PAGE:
The Sony Ericsson P990i is the latest smart phone to come from the Japanese-Swedish collaboration, and it's been a long time coming. There are a number of die-hard users of the P910a, its American predecessor, and ever since the P990i was announced late last year, many people have waited patiently for its release. As with the P910a, the P990i is a serious smart phone that will please tech-minded consumers and professionals. One of the major additions to the P990i is its inclusion of Wi-Fi support, a feature that even some of the more popular smart phones don't have. This cool little smart phone will cost you, though; because it doesn't have the backing of a U.S. carrier, you'll have to purchase it unlocked at a hefty price. The pricing of the Sony Ericsson P990i at the time of this review was anywhere from $849 to $1,099, which is simply insanely expensive. Much like the P910a, the Sony Ericsson P990i is a tad on the large side when compared to regular phones, but its bulk is standard for most smart phones. Measuring 4.4 by 2.2 by 1 inches and weighing 5.3 ounces, it's actually slightly smaller than the latest Palm Treo 700p. Its color scheme has not changed much from its predecessor's, retaining the same silver finish all the way around. The phone feels comfortable in the hand, though you might want to flip the keypad flap down when holding it next to your ear for additional comfort.
The keypad is one of the most notable design features of the P990i. The numerical keypad flips down to reveal a QWERTY keyboard on the main body of the phone. This is a big departure from the P910a, which had the keyboard on the flap itself. When flipped up, we found the buttons on the numerical keypad to be spacious and tactile for easy dialing. The keypad has the standard navigation keys placed along the top, which consist of two soft keys, a five-way navigation toggle, a back button, and a clear button. As for the QWERTY keyboard, we found the slightly rubberized keys easy enough to press, but they are so tiny and crowded together that it still took us a while before we felt comfortable typing with it. You also have the option of using the stylus for the handwriting-recognition feature for text entry if you prefer. Both the keypad and the keyboard have a blue backlight when activated.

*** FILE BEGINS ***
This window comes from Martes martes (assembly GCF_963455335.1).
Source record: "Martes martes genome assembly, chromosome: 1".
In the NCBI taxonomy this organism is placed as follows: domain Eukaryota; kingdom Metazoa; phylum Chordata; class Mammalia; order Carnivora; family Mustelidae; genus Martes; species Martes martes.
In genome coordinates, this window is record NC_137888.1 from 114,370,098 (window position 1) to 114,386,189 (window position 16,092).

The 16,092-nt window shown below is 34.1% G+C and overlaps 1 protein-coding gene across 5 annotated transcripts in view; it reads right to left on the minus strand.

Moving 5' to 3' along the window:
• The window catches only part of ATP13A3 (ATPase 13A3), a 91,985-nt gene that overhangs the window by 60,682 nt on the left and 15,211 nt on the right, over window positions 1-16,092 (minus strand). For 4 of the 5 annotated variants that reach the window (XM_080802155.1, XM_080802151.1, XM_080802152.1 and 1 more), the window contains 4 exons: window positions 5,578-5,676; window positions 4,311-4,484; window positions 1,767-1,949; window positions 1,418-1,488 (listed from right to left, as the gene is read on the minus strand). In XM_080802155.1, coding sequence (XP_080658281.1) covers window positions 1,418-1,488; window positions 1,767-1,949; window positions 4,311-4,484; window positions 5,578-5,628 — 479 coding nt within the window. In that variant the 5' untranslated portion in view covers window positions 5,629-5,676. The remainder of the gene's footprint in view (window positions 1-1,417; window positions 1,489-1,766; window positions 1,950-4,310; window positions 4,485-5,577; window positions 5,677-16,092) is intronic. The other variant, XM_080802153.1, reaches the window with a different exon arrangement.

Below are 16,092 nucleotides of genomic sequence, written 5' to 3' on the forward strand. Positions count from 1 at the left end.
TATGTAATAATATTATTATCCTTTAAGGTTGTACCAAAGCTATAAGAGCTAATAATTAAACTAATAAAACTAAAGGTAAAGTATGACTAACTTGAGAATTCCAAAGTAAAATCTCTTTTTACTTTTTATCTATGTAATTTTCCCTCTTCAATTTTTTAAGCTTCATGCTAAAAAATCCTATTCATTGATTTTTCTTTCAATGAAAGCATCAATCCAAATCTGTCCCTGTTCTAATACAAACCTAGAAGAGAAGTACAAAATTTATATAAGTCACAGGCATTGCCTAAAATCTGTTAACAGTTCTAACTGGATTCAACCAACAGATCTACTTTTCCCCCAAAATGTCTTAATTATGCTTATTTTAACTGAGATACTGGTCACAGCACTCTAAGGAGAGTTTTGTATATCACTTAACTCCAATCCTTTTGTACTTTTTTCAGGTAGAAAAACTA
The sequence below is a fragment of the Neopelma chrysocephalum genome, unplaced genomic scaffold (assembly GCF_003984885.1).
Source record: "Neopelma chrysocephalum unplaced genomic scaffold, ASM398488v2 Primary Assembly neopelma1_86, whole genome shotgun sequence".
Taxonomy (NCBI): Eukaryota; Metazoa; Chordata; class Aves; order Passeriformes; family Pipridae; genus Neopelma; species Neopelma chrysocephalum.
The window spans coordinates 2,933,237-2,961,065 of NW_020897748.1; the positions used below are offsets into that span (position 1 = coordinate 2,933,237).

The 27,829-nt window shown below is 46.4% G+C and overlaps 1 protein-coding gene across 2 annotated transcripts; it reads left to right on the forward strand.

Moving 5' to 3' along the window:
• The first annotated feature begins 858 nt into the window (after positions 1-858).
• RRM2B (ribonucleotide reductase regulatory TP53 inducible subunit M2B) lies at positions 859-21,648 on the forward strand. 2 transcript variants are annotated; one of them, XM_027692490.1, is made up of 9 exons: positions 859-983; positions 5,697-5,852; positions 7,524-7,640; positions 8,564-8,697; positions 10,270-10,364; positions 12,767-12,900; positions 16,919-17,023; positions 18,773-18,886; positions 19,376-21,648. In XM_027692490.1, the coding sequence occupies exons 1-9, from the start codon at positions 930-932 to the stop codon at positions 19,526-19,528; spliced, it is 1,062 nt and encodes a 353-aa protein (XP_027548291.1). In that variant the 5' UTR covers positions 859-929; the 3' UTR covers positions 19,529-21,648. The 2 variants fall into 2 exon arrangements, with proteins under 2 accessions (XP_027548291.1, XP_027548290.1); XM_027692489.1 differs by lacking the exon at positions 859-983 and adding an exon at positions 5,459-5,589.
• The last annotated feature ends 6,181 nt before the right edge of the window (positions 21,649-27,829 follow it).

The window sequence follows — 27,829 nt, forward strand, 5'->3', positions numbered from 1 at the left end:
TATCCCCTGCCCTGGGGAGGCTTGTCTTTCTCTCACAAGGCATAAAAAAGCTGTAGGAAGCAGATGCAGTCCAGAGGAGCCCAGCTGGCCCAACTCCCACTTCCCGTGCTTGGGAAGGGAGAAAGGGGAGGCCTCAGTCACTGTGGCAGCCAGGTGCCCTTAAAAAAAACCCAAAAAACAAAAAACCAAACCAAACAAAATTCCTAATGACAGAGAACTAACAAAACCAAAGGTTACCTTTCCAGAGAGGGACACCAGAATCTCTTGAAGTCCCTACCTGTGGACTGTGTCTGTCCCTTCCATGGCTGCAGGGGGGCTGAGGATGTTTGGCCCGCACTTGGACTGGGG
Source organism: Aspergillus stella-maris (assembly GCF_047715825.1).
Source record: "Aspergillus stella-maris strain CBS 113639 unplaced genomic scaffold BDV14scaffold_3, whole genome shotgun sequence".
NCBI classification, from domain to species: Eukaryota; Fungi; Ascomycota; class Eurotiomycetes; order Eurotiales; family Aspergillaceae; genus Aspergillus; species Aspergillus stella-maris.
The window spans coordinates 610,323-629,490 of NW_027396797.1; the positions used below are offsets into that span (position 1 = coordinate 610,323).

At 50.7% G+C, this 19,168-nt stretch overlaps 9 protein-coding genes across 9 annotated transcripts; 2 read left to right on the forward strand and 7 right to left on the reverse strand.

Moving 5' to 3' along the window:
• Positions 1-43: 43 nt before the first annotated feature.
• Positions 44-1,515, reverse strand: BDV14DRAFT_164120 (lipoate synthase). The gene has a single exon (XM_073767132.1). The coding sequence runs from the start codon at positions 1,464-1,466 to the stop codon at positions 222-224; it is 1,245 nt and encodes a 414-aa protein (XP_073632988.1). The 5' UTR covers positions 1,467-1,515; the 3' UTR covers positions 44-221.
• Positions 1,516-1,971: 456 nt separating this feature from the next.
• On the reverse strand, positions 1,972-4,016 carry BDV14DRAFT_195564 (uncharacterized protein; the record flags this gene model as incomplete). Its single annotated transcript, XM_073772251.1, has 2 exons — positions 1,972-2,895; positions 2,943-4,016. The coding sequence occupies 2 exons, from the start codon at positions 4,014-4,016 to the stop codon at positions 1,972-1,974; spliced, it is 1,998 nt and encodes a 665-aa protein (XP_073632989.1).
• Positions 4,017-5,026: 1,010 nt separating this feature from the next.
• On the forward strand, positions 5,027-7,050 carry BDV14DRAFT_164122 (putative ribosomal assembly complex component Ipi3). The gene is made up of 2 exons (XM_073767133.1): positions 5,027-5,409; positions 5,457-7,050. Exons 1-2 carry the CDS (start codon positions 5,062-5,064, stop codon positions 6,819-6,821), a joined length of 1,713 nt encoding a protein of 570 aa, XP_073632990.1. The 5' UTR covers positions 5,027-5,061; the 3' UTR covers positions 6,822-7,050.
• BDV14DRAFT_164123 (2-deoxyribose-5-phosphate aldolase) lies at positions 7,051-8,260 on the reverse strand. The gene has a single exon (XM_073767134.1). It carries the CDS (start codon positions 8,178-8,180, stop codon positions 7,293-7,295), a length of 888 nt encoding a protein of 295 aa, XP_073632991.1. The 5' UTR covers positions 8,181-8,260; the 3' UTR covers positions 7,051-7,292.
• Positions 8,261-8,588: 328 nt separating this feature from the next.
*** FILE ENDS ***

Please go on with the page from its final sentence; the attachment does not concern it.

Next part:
With the keypad flap up, you see only a 2.5-inch diagonal display. However, when the keypad flap is flipped down, you get the full 2.8-inch, 262,144-color TFT screen in all its glory. The display is simply gorgeous and very easy on the eyes. The backlight timer is adjustable, as is the brightness setting. There are also a few other differences when the flap is flipped down vs. when it is flipped up. With the flap down, the display becomes a touch screen and certain features such as the Web browser and the RSS feed reader are made available. If you find it a pain to keep on flipping the flap up and down to gain access to these functions, you can actually remove the front flap entirely with an included screwdriver. You will still be able to make calls via a touch-screen keypad.
On the very top left of the phone's front is a small VGA camera specifically designed for video phone calls. On the left spine are a media player button, a jog dial, a back button, and a keylock slide. We found the jog dial and back button especially useful for one-handed navigation, and we hardly needed to use the navigation controls on the keypad at all. A dedicated camera button, a Memory Stick Duo slot, and a dedicated Internet button are housed along the right spine. On the back of the phone, you'll see a circular camera lens cover. The cover slides clockwise or counterclockwise to reveal the camera lens. There's also a self-portrait mirror, a flash, and a small speaker. Because of the position of the camera lens, the P990i almost looks like a real digital camera when viewed from the back.